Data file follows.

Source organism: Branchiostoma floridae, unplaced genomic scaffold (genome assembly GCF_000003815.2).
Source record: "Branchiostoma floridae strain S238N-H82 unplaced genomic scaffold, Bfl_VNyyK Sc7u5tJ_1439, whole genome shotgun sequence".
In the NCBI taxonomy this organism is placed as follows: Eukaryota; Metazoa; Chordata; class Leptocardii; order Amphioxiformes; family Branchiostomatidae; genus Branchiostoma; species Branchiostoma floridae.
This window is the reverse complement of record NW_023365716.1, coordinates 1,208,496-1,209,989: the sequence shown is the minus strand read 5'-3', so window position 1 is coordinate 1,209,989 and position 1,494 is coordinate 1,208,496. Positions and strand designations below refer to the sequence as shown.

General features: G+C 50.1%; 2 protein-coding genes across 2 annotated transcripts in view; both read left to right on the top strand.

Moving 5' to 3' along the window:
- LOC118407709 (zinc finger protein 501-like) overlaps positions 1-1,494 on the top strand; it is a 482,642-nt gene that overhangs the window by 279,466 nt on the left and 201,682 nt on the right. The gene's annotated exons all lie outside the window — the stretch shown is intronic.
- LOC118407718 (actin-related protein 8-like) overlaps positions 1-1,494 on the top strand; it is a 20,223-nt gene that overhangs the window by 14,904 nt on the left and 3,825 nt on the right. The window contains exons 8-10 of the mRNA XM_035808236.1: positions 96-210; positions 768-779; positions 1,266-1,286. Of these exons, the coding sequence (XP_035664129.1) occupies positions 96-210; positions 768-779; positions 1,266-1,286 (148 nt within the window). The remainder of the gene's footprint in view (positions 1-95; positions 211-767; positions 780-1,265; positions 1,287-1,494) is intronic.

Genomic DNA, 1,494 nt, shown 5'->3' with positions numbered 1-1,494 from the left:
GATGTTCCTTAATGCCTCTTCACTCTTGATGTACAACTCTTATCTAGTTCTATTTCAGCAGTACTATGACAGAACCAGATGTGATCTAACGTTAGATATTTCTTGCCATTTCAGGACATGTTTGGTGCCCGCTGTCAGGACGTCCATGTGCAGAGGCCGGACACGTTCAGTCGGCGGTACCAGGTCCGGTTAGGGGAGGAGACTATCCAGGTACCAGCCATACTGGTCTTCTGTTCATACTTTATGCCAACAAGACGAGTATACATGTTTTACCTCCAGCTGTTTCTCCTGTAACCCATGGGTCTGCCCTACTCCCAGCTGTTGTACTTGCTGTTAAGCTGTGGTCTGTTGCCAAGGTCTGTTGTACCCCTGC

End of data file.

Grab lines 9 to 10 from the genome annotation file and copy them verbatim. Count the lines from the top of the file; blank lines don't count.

Genomic DNA, 1,494 nt, shown 5'->3' with positions numbered 1-1,494 from the left:
GATGTTCCTTAATGCCTCTTCACTCTTGATGTACAACTCTTATCTAGTTCTATTTCAGCAGTACTATGACAGAACCAGATGTGATCTAACGTTAGATATTTCTTGCCATTTCAGGACATGTTTGGTGCCCGCTGTCAGGACGTCCATGTGCAGAGGCCGGACACGTTCAGTCGGCGGTACCAGGTCCGGTTAGGGGAGGAGACTATCCAGGTACCAGCCATACTGGTCTTCTGTTCATACTTTATGCCAACAAGACGAGTATACATGTTTTACCTCCAGCTGTTTCTCCTGTAACCCATGGGTCTGCCCTACTCCCAGCTGTTGTACTTGCTGTTAAGCTGTGGTCTGTTGCCAAGGTCTGTTGTACCCCTGC